View stunning SlideShares in full-screen with the new iOS app!Introducing SlideShare for AndroidExplore all your favorite topics in the SlideShare appGet the SlideShare app to Save for Later — even offline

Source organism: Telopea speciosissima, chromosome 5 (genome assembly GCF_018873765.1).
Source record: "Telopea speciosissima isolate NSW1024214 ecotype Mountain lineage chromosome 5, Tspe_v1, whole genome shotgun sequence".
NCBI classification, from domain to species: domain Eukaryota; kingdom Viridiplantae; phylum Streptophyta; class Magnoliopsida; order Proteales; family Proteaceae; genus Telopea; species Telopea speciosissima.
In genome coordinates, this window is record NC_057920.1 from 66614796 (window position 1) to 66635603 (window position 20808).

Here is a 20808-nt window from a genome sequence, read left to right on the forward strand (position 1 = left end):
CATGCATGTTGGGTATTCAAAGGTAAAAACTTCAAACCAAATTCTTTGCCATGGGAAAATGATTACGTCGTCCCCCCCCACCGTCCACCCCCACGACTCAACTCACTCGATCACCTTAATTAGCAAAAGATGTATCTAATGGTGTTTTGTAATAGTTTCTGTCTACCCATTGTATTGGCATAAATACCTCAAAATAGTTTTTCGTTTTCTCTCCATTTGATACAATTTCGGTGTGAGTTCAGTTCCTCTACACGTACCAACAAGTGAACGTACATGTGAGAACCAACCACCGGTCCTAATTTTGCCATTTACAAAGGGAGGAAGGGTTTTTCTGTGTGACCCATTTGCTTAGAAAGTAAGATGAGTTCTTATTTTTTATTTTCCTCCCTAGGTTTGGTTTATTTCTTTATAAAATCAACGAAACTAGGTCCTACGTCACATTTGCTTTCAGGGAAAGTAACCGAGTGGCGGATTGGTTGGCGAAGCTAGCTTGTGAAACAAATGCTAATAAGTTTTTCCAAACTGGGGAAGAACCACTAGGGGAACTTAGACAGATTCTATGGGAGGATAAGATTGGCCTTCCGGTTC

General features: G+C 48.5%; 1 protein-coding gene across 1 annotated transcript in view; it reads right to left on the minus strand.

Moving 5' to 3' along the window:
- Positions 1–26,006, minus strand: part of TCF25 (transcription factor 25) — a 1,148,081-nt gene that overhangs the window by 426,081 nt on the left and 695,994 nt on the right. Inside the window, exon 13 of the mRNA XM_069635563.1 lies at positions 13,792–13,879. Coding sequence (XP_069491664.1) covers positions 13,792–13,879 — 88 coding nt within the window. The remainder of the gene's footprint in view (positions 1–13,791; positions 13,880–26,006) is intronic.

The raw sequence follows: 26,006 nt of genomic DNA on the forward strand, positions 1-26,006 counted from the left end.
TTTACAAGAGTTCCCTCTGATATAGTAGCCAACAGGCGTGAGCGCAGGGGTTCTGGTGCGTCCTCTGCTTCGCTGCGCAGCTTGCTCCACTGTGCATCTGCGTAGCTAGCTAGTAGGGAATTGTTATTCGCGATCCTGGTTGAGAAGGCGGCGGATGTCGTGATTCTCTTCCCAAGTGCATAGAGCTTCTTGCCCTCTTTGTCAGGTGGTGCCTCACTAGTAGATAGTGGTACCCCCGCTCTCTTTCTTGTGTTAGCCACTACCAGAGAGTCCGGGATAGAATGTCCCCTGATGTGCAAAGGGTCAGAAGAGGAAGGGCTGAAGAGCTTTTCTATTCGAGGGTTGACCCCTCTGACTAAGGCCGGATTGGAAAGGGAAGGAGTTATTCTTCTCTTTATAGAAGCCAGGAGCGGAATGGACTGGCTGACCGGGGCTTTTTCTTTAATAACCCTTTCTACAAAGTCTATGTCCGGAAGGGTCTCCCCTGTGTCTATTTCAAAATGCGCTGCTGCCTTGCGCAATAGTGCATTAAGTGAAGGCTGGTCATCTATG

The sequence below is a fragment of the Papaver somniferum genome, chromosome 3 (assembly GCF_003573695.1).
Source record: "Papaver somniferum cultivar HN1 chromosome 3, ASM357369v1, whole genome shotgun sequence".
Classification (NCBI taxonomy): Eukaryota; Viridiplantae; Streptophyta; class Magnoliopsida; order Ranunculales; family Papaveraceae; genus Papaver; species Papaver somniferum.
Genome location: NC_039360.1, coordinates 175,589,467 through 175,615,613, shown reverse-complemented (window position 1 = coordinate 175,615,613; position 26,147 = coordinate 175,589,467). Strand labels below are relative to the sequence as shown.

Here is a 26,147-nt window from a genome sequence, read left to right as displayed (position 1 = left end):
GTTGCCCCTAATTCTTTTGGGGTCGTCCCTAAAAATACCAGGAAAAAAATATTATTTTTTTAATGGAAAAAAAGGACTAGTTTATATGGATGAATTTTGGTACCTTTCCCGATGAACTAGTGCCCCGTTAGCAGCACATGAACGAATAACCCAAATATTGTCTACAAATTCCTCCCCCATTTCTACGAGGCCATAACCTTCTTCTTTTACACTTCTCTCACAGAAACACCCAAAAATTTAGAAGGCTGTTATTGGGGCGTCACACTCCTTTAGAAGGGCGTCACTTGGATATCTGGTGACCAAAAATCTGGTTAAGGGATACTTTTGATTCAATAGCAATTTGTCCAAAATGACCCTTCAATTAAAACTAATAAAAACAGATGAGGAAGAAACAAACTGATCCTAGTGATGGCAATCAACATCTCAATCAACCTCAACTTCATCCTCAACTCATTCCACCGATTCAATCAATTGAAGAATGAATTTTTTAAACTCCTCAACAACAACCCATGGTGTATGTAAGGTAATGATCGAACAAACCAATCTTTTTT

View stunning SlideShares in full-screen with the new Android app!View stunning SlideShares in full-screen with the new iOS app!